Student News

SUPPER PROGRAM TO BE IMPLEMENTED AT JMM

Every night, hundreds of JMM students go to sleep hungry; often their last meal of the day is the lunch that they were served at school. Fifty percent of Memorial students are on the free and reduced lunch program and the number is set to increase. For those students, a snow day is “a day from hell” and breaks from school put severe financial stress on low-income families struggling to pay expenses. Food insecurity is a growing problem in our nation and in our very own school. Students often must wait eighteen hours between meals; this delay amounts to concentration difficulties and behavioral issues in class as well as additional stress. Mr. Dahmen and Mr. Camosy are on the forefront of this problem by trying to alleviate some stress on students from food insecurity by proposing a supper program. The idea for this came from the book Class and Schools, by Richard Rothstein, and from various schools across the country that have adopted such a program. Feedback from these schools has been phenomenal; teachers have reported increased concentration and less emotional flare-ups as a direct result from these programs.

The supper program will start on November 12 and will be held from 5:15-6:15 PM every Monday through Friday. Food will be available to anyone who is in an academically focused afterschool activity. Mayor Soglin’s hope is that this program will not only feed hungry students, but will also help close the achievement gap by allowing students the opportunity to access tutors and study skills sessions before food is served. Buses will available to those who need transportation after the supper. Volunteers will be in charge of setting up tables and chairs, serving supper, supervising, and cleaning up after the supper. Spartan Youth Service will provide many of the volunteers, but if you are looking to help out, there may be an opportunity. The number of volunteers needed depends on the number of students who come to the supper, a number we can only guess. Volunteers will need to be trained by cafeteria staff in the proper handling of food and sanitary conditions. The training date has not yet been determined but it will be on a Wednesday after school, according to Mr. Dahmen.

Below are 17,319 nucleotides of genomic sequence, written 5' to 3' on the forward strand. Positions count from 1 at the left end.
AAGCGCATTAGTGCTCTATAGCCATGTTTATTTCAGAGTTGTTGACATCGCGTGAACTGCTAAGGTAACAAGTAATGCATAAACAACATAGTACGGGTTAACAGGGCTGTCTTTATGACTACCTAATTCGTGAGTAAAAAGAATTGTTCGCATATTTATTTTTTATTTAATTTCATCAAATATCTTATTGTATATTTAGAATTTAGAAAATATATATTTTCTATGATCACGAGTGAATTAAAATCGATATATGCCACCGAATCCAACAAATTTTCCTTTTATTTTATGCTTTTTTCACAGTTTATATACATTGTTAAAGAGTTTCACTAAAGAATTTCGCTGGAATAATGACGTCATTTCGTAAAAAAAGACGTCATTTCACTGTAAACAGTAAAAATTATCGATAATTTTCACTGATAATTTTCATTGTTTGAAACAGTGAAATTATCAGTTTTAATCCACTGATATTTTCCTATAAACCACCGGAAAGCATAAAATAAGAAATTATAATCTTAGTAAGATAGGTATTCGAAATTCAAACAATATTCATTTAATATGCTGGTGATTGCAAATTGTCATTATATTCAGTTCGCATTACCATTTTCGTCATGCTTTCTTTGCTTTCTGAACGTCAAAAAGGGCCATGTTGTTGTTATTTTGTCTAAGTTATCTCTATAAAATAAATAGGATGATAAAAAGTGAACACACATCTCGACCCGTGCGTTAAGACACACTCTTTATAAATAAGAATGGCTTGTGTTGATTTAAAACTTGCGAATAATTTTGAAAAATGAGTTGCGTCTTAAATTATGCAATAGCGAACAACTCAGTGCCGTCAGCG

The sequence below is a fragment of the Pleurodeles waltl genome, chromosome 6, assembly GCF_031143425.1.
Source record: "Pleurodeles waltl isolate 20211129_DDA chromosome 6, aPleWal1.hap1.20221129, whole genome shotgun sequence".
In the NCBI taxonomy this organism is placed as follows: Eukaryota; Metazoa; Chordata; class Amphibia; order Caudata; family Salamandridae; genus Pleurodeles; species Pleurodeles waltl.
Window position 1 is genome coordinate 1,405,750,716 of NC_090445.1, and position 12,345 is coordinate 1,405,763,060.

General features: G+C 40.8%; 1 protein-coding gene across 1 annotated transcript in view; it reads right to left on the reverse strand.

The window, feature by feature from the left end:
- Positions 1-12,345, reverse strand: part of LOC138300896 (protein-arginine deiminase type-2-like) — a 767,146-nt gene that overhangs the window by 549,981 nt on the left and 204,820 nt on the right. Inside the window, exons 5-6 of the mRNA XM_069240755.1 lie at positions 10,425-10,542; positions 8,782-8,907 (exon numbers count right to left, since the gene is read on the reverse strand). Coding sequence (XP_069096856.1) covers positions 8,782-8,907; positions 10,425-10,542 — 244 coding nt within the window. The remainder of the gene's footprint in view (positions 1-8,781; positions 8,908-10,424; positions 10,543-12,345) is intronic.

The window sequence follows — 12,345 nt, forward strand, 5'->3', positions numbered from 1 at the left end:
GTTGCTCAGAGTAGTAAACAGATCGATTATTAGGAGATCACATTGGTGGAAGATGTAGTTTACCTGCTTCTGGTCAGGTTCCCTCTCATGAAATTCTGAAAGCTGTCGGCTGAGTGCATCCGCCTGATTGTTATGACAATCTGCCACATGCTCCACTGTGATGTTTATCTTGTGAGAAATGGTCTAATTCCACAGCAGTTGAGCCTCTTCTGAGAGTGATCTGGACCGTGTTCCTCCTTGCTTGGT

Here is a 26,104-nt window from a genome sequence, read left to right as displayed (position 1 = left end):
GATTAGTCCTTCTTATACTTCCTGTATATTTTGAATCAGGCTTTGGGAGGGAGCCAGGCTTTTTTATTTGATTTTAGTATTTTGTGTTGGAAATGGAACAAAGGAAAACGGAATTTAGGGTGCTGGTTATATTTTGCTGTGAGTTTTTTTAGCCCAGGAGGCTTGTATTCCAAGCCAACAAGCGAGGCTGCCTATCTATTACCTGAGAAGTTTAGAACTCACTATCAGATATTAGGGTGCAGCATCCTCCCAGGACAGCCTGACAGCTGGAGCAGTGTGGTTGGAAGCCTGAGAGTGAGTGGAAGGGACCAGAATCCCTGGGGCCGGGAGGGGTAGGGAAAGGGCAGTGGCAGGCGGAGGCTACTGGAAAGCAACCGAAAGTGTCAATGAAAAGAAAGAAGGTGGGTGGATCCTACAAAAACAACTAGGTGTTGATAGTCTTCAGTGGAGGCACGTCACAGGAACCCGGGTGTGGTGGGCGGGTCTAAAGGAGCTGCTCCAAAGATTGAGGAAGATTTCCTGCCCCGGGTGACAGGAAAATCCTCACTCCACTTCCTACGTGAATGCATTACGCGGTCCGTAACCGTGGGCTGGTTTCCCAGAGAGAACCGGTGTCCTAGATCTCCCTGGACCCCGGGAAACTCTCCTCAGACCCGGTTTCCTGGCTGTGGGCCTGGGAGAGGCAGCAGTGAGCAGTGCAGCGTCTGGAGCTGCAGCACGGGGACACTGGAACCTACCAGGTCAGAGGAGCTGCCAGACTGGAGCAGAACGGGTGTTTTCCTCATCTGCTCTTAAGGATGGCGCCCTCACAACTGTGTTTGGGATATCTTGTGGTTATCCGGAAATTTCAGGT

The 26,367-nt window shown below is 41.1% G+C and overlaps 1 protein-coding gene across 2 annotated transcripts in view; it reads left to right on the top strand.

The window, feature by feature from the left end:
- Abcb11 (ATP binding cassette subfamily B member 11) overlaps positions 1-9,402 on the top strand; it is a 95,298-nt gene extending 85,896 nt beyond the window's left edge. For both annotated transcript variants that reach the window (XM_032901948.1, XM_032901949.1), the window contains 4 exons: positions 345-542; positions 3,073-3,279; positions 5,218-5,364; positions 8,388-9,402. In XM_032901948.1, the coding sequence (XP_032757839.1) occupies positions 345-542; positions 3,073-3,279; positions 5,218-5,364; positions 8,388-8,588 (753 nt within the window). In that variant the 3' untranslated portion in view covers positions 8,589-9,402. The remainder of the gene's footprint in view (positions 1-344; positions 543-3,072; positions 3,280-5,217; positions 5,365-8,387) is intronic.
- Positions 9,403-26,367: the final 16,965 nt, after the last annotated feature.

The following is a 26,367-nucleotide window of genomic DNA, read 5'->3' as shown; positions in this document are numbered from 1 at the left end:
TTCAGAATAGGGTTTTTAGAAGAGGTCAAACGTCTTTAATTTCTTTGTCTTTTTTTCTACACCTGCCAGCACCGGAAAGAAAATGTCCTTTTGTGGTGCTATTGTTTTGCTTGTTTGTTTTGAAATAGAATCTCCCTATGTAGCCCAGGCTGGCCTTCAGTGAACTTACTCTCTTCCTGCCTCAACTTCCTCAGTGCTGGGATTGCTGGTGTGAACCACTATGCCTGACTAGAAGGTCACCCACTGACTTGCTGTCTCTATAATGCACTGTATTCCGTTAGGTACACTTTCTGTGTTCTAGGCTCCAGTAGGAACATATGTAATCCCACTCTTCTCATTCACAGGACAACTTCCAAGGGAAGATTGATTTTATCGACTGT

The funds for the program on Mondays through Thursdays are coming from the federal government; supper for Fridays will be funded by the United Way. Memorial will be the first high school in Madison to have a program such as this so it is critical that we be a role model for other schools, so that hopefully they will implement similar programs. By: Idris Boukahil

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